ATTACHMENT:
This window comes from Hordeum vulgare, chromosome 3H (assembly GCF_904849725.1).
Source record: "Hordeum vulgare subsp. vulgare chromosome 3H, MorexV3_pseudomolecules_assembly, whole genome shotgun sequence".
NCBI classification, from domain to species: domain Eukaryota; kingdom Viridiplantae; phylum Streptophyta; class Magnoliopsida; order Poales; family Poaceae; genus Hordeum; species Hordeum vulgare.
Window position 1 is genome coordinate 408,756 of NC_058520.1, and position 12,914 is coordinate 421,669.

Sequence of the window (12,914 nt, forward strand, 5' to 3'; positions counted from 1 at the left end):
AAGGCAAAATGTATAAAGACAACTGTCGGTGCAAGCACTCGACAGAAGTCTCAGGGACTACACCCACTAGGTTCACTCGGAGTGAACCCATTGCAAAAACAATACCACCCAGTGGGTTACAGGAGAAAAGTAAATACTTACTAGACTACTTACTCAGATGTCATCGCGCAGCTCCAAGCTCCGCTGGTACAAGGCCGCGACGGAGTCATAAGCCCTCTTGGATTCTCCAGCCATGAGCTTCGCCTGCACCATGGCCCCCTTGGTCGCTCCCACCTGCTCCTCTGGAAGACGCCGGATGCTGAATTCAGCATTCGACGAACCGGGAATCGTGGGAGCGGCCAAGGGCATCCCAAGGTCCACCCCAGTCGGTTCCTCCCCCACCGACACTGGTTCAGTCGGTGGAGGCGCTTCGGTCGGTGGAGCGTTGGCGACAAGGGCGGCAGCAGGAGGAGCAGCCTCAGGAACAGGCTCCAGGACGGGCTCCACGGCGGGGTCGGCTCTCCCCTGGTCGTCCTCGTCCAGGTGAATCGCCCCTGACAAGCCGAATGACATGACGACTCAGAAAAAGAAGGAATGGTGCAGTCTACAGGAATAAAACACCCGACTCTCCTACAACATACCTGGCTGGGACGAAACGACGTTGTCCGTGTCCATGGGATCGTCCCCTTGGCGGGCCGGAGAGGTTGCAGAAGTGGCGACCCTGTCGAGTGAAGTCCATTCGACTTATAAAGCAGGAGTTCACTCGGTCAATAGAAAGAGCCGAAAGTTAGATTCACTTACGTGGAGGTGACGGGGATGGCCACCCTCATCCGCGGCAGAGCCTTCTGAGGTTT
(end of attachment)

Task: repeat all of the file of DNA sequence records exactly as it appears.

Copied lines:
This window comes from Hordeum vulgare, chromosome 3H (assembly GCF_904849725.1).
Source record: "Hordeum vulgare subsp. vulgare chromosome 3H, MorexV3_pseudomolecules_assembly, whole genome shotgun sequence".
NCBI classification, from domain to species: domain Eukaryota; kingdom Viridiplantae; phylum Streptophyta; class Magnoliopsida; order Poales; family Poaceae; genus Hordeum; species Hordeum vulgare.
Window position 1 is genome coordinate 408,756 of NC_058520.1, and position 12,914 is coordinate 421,669.

Sequence of the window (12,914 nt, forward strand, 5' to 3'; positions counted from 1 at the left end):
AAGGCAAAATGTATAAAGACAACTGTCGGTGCAAGCACTCGACAGAAGTCTCAGGGACTACACCCACTAGGTTCACTCGGAGTGAACCCATTGCAAAAACAATACCACCCAGTGGGTTACAGGAGAAAAGTAAATACTTACTAGACTACTTACTCAGATGTCATCGCGCAGCTCCAAGCTCCGCTGGTACAAGGCCGCGACGGAGTCATAAGCCCTCTTGGATTCTCCAGCCATGAGCTTCGCCTGCACCATGGCCCCCTTGGTCGCTCCCACCTGCTCCTCTGGAAGACGCCGGATGCTGAATTCAGCATTCGACGAACCGGGAATCGTGGGAGCGGCCAAGGGCATCCCAAGGTCCACCCCAGTCGGTTCCTCCCCCACCGACACTGGTTCAGTCGGTGGAGGCGCTTCGGTCGGTGGAGCGTTGGCGACAAGGGCGGCAGCAGGAGGAGCAGCCTCAGGAACAGGCTCCAGGACGGGCTCCACGGCGGGGTCGGCTCTCCCCTGGTCGTCCTCGTCCAGGTGAATCGCCCCTGACAAGCCGAATGACATGACGACTCAGAAAAAGAAGGAATGGTGCAGTCTACAGGAATAAAACACCCGACTCTCCTACAACATACCTGGCTGGGACGAAACGACGTTGTCCGTGTCCATGGGATCGTCCCCTTGGCGGGCCGGAGAGGTTGCAGAAGTGGCGACCCTGTCGAGTGAAGTCCATTCGACTTATAAAGCAGGAGTTCACTCGGTCAATAGAAAGAGCCGAAAGTTAGATTCACTTACGTGGAGGTGACGGGGATGGCCACCCTCATCCGCGGCAGAGCCTTCTGAGGTTT